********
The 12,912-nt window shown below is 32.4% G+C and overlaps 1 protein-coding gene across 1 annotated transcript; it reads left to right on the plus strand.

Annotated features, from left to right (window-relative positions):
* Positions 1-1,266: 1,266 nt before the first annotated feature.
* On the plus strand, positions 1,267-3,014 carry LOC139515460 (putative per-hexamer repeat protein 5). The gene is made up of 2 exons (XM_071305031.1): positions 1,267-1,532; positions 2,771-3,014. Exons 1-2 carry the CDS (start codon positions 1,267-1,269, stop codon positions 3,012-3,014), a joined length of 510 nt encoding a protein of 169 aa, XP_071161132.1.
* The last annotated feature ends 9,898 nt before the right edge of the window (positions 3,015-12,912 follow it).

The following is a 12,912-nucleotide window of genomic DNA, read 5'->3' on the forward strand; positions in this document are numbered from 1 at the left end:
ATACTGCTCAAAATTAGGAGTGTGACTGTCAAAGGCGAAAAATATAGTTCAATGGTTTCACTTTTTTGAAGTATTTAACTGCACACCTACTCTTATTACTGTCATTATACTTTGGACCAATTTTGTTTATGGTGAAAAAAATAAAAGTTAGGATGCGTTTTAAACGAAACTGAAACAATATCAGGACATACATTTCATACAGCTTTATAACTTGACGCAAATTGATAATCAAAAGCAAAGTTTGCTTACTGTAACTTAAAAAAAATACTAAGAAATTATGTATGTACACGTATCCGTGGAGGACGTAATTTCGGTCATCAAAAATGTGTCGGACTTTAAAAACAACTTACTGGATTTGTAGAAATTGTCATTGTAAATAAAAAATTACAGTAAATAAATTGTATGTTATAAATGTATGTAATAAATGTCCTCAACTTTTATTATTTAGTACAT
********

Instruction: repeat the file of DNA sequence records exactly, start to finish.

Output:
The 12,912-nt window shown below is 32.4% G+C and overlaps 1 protein-coding gene across 1 annotated transcript; it reads left to right on the plus strand.

Annotated features, from left to right (window-relative positions):
* Positions 1-1,266: 1,266 nt before the first annotated feature.
* On the plus strand, positions 1,267-3,014 carry LOC139515460 (putative per-hexamer repeat protein 5). The gene is made up of 2 exons (XM_071305031.1): positions 1,267-1,532; positions 2,771-3,014. Exons 1-2 carry the CDS (start codon positions 1,267-1,269, stop codon positions 3,012-3,014), a joined length of 510 nt encoding a protein of 169 aa, XP_071161132.1.
* The last annotated feature ends 9,898 nt before the right edge of the window (positions 3,015-12,912 follow it).

The following is a 12,912-nucleotide window of genomic DNA, read 5'->3' on the forward strand; positions in this document are numbered from 1 at the left end:
ATACTGCTCAAAATTAGGAGTGTGACTGTCAAAGGCGAAAAATATAGTTCAATGGTTTCACTTTTTTGAAGTATTTAACTGCACACCTACTCTTATTACTGTCATTATACTTTGGACCAATTTTGTTTATGGTGAAAAAAATAAAAGTTAGGATGCGTTTTAAACGAAACTGAAACAATATCAGGACATACATTTCATACAGCTTTATAACTTGACGCAAATTGATAATCAAAAGCAAAGTTTGCTTACTGTAACTTAAAAAAAATACTAAGAAATTATGTATGTACACGTATCCGTGGAGGACGTAATTTCGGTCATCAAAAATGTGTCGGACTTTAAAAACAACTTACTGGATTTGTAGAAATTGTCATTGTAAATAAAAAATTACAGTAAATAAATTGTATGTTATAAATGTATGTAATAAATGTCCTCAACTTTTATTATTTAGTACAT